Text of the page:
Testimony continues in Victoria attempted murder trial
Oct. 18, 2012 at 5:18 a.m.
Hilario Figirova Jr.'s criminal background:
• Convicted on Jan. 5, 2010, of unauthorized absence from a county correctional facility, which police say was committed on May 14, 2010.
Convicted on Oct. 10, 2010 of unlawful delivery of a controlled substance between four and 200 milligrams, which police say was committed on Jan. 10, 2001 and March 14, 2001.
Source: Court documents
Testimony continued Wednesday in the trial of Hilario Figirova Jr., a 29-year-old San Antonio man accused of attempted murder along with a slew of Hermanos Pistoleros Latinos, or HPL gang members.
Mario Conchola, a former high-ranking HPL member, told jurors that Figirova and the victim, Eric Cavazos, got into an argument about a girl while partying at a club called "Shooters," 4102 North Navarro St., on Sept. 7, 2008.
Cavazos wanted move the argument outside, but Figirova, nicknamed "Dirty Pennies," never worked up the courage to meet him, Conchola said.
"Hilario was embarrassed," Conchola said about the incident, and it wasn't until 5 a.m. the next morning that he learned how Hilario dealt with that emotion.
Conchola is Cavazos' cousin.
Conchola is free on bond and facing murder charges for his role in an unrelated shooting that left at least one person dead. He hopes his testimony gets him a sentence of no more than 30 years.
Police think Hilario gunned down Cavazos on Sept. 7, 2008, at another club called "Paradise," which is now referred to as "Dragon."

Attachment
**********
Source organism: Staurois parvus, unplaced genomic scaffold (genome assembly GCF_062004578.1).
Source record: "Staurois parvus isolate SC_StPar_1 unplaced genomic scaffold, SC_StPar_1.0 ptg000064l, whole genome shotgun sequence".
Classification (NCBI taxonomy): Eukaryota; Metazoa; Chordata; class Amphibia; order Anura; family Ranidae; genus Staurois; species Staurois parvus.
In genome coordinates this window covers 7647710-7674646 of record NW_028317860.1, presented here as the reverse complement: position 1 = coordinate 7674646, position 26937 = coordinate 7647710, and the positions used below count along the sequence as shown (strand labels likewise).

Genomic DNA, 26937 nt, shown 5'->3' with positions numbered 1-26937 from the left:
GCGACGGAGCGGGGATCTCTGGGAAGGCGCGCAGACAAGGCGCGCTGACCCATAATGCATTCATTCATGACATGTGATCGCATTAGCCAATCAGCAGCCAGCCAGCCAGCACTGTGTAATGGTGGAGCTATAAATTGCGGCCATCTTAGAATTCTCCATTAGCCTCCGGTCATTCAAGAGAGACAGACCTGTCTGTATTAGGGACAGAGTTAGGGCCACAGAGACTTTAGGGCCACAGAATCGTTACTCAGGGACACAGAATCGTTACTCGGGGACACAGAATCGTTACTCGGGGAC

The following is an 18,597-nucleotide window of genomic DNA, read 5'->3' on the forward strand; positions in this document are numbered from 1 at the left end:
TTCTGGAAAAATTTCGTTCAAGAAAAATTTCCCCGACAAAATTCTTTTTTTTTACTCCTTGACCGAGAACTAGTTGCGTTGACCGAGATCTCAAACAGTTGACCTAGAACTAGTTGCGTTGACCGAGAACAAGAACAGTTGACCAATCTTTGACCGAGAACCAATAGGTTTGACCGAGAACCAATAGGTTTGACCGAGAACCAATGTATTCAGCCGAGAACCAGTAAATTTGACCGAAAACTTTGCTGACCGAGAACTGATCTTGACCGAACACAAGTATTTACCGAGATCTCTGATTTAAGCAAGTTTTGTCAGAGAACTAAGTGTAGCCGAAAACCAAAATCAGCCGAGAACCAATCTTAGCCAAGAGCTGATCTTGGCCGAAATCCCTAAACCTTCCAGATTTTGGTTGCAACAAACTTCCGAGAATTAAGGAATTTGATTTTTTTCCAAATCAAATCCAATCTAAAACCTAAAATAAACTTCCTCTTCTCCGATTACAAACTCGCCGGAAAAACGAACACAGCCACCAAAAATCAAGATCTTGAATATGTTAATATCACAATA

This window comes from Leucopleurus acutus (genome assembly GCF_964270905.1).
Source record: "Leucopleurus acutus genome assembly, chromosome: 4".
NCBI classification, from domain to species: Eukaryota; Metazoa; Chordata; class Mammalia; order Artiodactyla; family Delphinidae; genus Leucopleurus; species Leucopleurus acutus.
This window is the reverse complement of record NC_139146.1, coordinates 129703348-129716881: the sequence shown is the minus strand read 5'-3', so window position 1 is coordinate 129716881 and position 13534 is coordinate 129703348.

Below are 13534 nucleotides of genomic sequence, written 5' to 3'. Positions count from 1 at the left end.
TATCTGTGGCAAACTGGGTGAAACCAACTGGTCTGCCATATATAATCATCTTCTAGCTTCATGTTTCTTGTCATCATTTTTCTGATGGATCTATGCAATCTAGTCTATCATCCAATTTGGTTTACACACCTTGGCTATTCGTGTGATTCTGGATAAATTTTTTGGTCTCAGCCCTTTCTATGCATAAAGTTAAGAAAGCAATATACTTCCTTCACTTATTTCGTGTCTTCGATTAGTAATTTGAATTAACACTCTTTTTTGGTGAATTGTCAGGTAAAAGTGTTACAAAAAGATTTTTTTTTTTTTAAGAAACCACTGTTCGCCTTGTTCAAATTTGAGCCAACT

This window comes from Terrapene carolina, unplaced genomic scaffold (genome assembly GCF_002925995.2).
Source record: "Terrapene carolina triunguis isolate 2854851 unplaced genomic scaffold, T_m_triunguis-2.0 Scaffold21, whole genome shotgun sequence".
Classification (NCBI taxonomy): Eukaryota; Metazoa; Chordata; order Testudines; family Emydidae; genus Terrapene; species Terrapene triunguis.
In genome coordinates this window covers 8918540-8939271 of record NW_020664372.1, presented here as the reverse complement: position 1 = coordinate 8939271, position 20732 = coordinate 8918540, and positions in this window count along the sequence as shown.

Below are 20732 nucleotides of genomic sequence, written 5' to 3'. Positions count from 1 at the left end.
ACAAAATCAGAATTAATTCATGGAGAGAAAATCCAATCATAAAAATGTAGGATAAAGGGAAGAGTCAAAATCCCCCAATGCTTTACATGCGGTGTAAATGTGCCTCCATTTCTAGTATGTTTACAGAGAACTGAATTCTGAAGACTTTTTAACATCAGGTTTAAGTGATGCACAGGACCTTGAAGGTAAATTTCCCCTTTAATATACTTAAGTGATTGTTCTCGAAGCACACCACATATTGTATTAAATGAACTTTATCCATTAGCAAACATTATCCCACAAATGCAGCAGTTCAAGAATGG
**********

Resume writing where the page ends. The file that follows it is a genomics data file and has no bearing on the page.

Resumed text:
Others listed on the indictment - and charged with engaging in organized criminal activity - include Marcus Perez, also known as "Marque," 33, of Victoria, Christopher Allen Riveria, also known as, "Li'l Chris," no age available, and Angel Lozano, 23, of Victoria.
Defense attorney Richard W. Rogers III throughout the morning attacked the credibility of the state's witnesses. He pointed to a police report that placed Conchola at the scene of Cavazos' shooting. Rogers said Conchola's roommate told authorities he came home, moved around furniture and said he was heading to prison for a long time.
Conchola said he didn't remember ever uttering those words.
Rogers said Figirova was not involved in the attempted killing of Cavazos, who a doctor said arrived maimed at the DeTar Hospital Navarro about 4 p.m. on Sept. 8, 2008, with life-threatening gunshot wounds.
Cavazos' eyeballs were bursting in their sockets, fluid was filling his lungs and his neck and face were disfigured, Dr. Genna Nelson said.
Co-defendant Lozano also admitted he provided Figirova, who is his cousin, a shotgun for the deed.
He was swimming at the Summerstone apartments when Figirova asked for it.
"He called and said, 'Where is that toy with the batteries?'... I told him, 'The shells are in the closet and the back door is open,'" Lozano said.
Lozano said he didn't know what happened until later when Figirova showed up at his house carrying the weapon in a laundry bag. It was sawed into tiny pieces.
Lozano hopes to strike a deal for a lighter sentence or at least a lighter charge, such as possession of a firearm.
He is now serving a five-year prison sentence after pleading guilty to an unrelated, aggravated assault that occurred 12 days after Cavazos was hurt.
Engaging in organized criminal activity is a first-degree felony, which is punishable with up to 99 years in prison and a fine of no more than $10,000.
Figirova was arrested in February by a Department of Public Safety trooper at his San Antonio home after being on the run. He was one of Texas' 10 most wanted fugitives, according to earlier reports.
The trial will continue Thursday in Judge Kemper Stephen Williams' 135th District Court.